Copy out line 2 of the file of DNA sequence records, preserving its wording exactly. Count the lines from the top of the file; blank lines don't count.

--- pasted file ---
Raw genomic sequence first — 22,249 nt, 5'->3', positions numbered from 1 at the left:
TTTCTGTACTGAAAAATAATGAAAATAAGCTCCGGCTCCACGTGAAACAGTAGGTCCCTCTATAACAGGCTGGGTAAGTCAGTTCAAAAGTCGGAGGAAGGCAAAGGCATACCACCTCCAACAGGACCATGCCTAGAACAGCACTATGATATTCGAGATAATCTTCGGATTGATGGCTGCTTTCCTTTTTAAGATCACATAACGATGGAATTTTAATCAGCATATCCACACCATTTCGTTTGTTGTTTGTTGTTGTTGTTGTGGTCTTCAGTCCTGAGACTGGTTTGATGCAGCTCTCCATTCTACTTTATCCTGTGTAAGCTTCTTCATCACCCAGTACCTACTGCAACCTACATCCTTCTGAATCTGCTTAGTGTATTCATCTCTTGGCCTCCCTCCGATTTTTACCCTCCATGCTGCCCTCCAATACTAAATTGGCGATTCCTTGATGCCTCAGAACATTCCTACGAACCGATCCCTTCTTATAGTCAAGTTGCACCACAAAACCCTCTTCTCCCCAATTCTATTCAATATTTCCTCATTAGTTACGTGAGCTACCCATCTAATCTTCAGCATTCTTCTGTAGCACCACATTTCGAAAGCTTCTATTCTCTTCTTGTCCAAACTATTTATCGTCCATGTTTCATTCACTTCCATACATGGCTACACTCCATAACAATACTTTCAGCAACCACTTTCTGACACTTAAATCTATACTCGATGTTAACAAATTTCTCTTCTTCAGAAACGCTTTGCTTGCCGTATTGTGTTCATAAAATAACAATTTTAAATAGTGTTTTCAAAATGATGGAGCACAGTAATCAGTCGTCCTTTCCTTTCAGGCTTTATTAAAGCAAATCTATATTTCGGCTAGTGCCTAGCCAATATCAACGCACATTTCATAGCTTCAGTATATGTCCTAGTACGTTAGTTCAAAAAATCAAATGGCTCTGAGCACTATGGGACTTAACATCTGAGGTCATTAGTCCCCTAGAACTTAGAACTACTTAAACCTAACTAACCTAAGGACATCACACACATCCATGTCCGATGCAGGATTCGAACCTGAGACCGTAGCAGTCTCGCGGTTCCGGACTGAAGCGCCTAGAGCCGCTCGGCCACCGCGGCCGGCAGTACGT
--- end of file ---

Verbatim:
TTTCTGTACTGAAAAATAATGAAAATAAGCTCCGGCTCCACGTGAAACAGTAGGTCCCTCTATAACAGGCTGGGTAAGTCAGTTCAAAAGTCGGAGGAAGGCAAAGGCATACCACCTCCAACAGGACCATGCCTAGAACAGCACTATGATATTCGAGATAATCTTCGGATTGATGGCTGCTTTCCTTTTTAAGATCACATAACGATGGAATTTTAATCAGCATATCCACACCATTTCGTTTGTTGTTTGTTGTTGTTGTTGTGGTCTTCAGTCCTGAGACTGGTTTGATGCAGCTCTCCATTCTACTTTATCCTGTGTAAGCTTCTTCATCACCCAGTACCTACTGCAACCTACATCCTTCTGAATCTGCTTAGTGTATTCATCTCTTGGCCTCCCTCCGATTTTTACCCTCCATGCTGCCCTCCAATACTAAATTGGCGATTCCTTGATGCCTCAGAACATTCCTACGAACCGATCCCTTCTTATAGTCAAGTTGCACCACAAAACCCTCTTCTCCCCAATTCTATTCAATATTTCCTCATTAGTTACGTGAGCTACCCATCTAATCTTCAGCATTCTTCTGTAGCACCACATTTCGAAAGCTTCTATTCTCTTCTTGTCCAAACTATTTATCGTCCATGTTTCATTCACTTCCATACATGGCTACACTCCATAACAATACTTTCAGCAACCACTTTCTGACACTTAAATCTATACTCGATGTTAACAAATTTCTCTTCTTCAGAAACGCTTTGCTTGCCGTATTGTGTTCATAAAATAACAATTTTAAATAGTGTTTTCAAAATGATGGAGCACAGTAATCAGTCGTCCTTTCCTTTCAGGCTTTATTAAAGCAAATCTATATTTCGGCTAGTGCCTAGCCAATATCAACGCACATTTCATAGCTTCAGTATATGTCCTAGTACGTTAGTTCAAAAAATCAAATGGCTCTGAGCACTATGGGACTTAACATCTGAGGTCATTAGTCCCCTAGAACTTAGAACTACTTAAACCTAACTAACCTAAGGACATCACACACATCCATGTCCGATGCAGGATTCGAACCTGAGACCGTAGCAGTCTCGCGGTTCCGGACTGAAGCGCCTAGAGCCGCTCGGCCACCGCGGCCGGCAGTACGT